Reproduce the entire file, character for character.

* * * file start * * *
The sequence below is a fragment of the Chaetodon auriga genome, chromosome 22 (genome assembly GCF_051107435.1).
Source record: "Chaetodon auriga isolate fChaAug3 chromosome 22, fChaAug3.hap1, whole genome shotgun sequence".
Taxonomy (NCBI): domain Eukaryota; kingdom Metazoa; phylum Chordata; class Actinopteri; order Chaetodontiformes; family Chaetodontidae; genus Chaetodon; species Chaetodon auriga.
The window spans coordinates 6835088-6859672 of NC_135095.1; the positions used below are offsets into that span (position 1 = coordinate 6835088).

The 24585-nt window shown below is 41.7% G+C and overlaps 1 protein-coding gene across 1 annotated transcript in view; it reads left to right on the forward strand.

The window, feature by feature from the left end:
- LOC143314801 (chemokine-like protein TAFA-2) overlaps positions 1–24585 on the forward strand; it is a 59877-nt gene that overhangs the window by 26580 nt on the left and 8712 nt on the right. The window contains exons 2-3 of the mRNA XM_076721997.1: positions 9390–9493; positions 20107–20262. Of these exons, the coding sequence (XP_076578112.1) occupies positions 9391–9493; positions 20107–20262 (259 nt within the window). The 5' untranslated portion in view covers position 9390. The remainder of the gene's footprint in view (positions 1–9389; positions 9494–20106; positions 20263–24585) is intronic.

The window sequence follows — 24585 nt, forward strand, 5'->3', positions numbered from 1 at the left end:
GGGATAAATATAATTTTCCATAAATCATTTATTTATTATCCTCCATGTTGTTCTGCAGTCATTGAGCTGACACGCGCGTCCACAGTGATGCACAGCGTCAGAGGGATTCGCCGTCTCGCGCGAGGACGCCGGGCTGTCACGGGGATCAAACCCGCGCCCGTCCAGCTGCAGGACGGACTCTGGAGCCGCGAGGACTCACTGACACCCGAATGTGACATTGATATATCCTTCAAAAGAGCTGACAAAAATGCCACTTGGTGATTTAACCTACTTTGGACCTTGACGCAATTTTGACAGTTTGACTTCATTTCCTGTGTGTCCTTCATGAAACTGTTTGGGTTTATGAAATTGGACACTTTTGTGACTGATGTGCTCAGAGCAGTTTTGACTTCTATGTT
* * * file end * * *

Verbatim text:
The sequence below is a fragment of the Chaetodon auriga genome, chromosome 22 (genome assembly GCF_051107435.1).
Source record: "Chaetodon auriga isolate fChaAug3 chromosome 22, fChaAug3.hap1, whole genome shotgun sequence".
Taxonomy (NCBI): domain Eukaryota; kingdom Metazoa; phylum Chordata; class Actinopteri; order Chaetodontiformes; family Chaetodontidae; genus Chaetodon; species Chaetodon auriga.
The window spans coordinates 6835088-6859672 of NC_135095.1; the positions used below are offsets into that span (position 1 = coordinate 6835088).

The 24585-nt window shown below is 41.7% G+C and overlaps 1 protein-coding gene across 1 annotated transcript in view; it reads left to right on the forward strand.

The window, feature by feature from the left end:
- LOC143314801 (chemokine-like protein TAFA-2) overlaps positions 1–24585 on the forward strand; it is a 59877-nt gene that overhangs the window by 26580 nt on the left and 8712 nt on the right. The window contains exons 2-3 of the mRNA XM_076721997.1: positions 9390–9493; positions 20107–20262. Of these exons, the coding sequence (XP_076578112.1) occupies positions 9391–9493; positions 20107–20262 (259 nt within the window). The 5' untranslated portion in view covers position 9390. The remainder of the gene's footprint in view (positions 1–9389; positions 9494–20106; positions 20263–24585) is intronic.

The window sequence follows — 24585 nt, forward strand, 5'->3', positions numbered from 1 at the left end:
GGGATAAATATAATTTTCCATAAATCATTTATTTATTATCCTCCATGTTGTTCTGCAGTCATTGAGCTGACACGCGCGTCCACAGTGATGCACAGCGTCAGAGGGATTCGCCGTCTCGCGCGAGGACGCCGGGCTGTCACGGGGATCAAACCCGCGCCCGTCCAGCTGCAGGACGGACTCTGGAGCCGCGAGGACTCACTGACACCCGAATGTGACATTGATATATCCTTCAAAAGAGCTGACAAAAATGCCACTTGGTGATTTAACCTACTTTGGACCTTGACGCAATTTTGACAGTTTGACTTCATTTCCTGTGTGTCCTTCATGAAACTGTTTGGGTTTATGAAATTGGACACTTTTGTGACTGATGTGCTCAGAGCAGTTTTGACTTCTATGTT